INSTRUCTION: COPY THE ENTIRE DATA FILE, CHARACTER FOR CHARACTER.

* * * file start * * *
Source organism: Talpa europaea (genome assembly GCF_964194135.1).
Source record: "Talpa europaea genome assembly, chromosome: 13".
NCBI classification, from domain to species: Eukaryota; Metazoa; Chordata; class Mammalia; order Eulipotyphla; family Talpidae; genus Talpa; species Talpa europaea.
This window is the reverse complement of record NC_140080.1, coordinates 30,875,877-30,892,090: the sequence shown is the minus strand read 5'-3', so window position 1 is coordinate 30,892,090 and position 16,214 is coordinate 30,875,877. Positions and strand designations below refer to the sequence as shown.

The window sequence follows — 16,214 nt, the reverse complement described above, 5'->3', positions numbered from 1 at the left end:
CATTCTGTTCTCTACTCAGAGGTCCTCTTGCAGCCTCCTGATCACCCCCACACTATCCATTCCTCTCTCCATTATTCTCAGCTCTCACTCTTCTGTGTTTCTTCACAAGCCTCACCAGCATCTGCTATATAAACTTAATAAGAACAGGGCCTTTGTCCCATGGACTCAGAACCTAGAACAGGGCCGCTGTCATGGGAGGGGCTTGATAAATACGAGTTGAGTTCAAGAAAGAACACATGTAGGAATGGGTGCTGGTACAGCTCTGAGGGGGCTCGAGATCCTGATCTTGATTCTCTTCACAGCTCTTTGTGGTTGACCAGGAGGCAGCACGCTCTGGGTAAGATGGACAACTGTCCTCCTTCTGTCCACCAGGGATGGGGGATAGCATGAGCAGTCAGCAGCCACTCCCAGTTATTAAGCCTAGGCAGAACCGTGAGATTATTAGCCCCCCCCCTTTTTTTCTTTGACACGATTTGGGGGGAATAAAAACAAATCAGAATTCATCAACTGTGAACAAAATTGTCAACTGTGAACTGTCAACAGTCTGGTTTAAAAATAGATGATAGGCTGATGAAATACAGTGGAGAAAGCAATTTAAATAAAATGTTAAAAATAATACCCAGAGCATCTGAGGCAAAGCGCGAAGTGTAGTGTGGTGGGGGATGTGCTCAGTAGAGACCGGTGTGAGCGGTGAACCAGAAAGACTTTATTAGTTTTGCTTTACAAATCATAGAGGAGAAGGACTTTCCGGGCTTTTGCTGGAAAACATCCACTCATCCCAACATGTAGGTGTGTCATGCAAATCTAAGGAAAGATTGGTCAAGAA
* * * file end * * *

Source organism: Talpa europaea (genome assembly GCF_964194135.1).
Source record: "Talpa europaea genome assembly, chromosome: 13".
NCBI classification, from domain to species: Eukaryota; Metazoa; Chordata; class Mammalia; order Eulipotyphla; family Talpidae; genus Talpa; species Talpa europaea.
This window is the reverse complement of record NC_140080.1, coordinates 30,875,877-30,892,090: the sequence shown is the minus strand read 5'-3', so window position 1 is coordinate 30,892,090 and position 16,214 is coordinate 30,875,877. Positions and strand designations below refer to the sequence as shown.

The window sequence follows — 16,214 nt, the reverse complement described above, 5'->3', positions numbered from 1 at the left end:
CATTCTGTTCTCTACTCAGAGGTCCTCTTGCAGCCTCCTGATCACCCCCACACTATCCATTCCTCTCTCCATTATTCTCAGCTCTCACTCTTCTGTGTTTCTTCACAAGCCTCACCAGCATCTGCTATATAAACTTAATAAGAACAGGGCCTTTGTCCCATGGACTCAGAACCTAGAACAGGGCCGCTGTCATGGGAGGGGCTTGATAAATACGAGTTGAGTTCAAGAAAGAACACATGTAGGAATGGGTGCTGGTACAGCTCTGAGGGGGCTCGAGATCCTGATCTTGATTCTCTTCACAGCTCTTTGTGGTTGACCAGGAGGCAGCACGCTCTGGGTAAGATGGACAACTGTCCTCCTTCTGTCCACCAGGGATGGGGGATAGCATGAGCAGTCAGCAGCCACTCCCAGTTATTAAGCCTAGGCAGAACCGTGAGATTATTAGCCCCCCCCCTTTTTTTCTTTGACACGATTTGGGGGGAATAAAAACAAATCAGAATTCATCAACTGTGAACAAAATTGTCAACTGTGAACTGTCAACAGTCTGGTTTAAAAATAGATGATAGGCTGATGAAATACAGTGGAGAAAGCAATTTAAATAAAATGTTAAAAATAATACCCAGAGCATCTGAGGCAAAGCGCGAAGTGTAGTGTGGTGGGGGATGTGCTCAGTAGAGACCGGTGTGAGCGGTGAACCAGAAAGACTTTATTAGTTTTGCTTTACAAATCATAGAGGAGAAGGACTTTCCGGGCTTTTGCTGGAAAACATCCACTCATCCCAACATGTAGGTGTGTCATGCAAATCTAAGGAAAGATTGGTCAAGAA